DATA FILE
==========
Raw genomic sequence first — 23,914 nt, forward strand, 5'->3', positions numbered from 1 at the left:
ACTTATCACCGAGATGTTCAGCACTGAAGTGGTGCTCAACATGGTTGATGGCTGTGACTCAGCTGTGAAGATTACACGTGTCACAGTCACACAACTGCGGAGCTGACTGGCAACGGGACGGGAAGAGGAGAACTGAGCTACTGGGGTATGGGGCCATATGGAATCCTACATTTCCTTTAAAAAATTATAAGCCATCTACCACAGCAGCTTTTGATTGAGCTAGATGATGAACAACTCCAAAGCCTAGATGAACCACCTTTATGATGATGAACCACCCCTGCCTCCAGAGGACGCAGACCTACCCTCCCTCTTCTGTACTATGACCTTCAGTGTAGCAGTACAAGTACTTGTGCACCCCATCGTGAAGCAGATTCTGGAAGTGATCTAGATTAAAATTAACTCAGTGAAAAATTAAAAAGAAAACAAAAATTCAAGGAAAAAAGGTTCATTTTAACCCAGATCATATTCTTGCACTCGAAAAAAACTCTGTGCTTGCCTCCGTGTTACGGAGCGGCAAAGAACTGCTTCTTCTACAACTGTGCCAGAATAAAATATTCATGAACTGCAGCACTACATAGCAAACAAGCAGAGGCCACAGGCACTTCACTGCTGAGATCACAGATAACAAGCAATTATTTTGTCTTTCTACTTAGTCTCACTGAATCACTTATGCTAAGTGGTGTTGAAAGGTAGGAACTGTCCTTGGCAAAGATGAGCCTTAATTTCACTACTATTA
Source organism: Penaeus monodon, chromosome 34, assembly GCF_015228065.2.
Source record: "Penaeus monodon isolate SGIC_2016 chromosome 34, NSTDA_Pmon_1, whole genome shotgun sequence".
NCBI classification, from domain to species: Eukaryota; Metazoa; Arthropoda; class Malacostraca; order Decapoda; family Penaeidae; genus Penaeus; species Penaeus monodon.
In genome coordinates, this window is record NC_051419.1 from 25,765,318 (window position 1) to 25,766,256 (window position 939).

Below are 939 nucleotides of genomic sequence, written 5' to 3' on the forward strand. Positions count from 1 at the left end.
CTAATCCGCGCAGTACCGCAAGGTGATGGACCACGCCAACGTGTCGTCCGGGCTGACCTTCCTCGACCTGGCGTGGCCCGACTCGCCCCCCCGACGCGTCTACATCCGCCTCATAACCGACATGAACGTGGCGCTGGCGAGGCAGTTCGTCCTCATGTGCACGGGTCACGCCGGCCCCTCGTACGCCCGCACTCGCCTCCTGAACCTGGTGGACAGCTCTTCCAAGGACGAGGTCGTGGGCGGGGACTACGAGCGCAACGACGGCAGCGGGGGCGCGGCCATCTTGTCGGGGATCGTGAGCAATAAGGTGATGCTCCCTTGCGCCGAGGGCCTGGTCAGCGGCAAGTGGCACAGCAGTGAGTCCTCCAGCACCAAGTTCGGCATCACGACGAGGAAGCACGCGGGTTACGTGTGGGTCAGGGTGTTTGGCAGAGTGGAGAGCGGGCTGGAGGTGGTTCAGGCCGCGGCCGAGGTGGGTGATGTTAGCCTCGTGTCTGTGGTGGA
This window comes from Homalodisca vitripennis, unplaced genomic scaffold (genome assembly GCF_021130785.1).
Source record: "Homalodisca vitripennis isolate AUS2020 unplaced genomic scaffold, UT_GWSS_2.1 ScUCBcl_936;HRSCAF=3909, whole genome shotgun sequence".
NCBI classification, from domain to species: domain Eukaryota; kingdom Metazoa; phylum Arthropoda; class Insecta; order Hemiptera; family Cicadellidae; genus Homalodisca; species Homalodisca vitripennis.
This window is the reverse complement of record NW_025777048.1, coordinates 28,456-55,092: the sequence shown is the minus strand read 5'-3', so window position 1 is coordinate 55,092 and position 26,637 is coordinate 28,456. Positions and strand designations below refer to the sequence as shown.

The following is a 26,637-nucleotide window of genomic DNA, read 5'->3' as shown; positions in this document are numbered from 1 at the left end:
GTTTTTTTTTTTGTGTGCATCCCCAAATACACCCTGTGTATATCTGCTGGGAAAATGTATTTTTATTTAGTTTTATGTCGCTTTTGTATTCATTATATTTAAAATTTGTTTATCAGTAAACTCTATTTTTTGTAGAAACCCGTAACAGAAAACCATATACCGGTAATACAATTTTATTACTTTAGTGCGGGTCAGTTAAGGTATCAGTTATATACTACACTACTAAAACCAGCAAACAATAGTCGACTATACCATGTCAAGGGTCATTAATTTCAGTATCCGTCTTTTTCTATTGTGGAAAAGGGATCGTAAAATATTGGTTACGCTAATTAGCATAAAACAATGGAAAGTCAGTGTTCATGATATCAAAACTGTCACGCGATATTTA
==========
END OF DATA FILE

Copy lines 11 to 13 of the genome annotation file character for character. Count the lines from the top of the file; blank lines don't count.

NCBI classification, from domain to species: domain Eukaryota; kingdom Metazoa; phylum Arthropoda; class Insecta; order Hemiptera; family Cicadellidae; genus Homalodisca; species Homalodisca vitripennis.
This window is the reverse complement of record NW_025777048.1, coordinates 28,456-55,092: the sequence shown is the minus strand read 5'-3', so window position 1 is coordinate 55,092 and position 26,637 is coordinate 28,456. Positions and strand designations below refer to the sequence as shown.

The following is a 26,637-nucleotide window of genomic DNA, read 5'->3' as shown; positions in this document are numbered from 1 at the left end: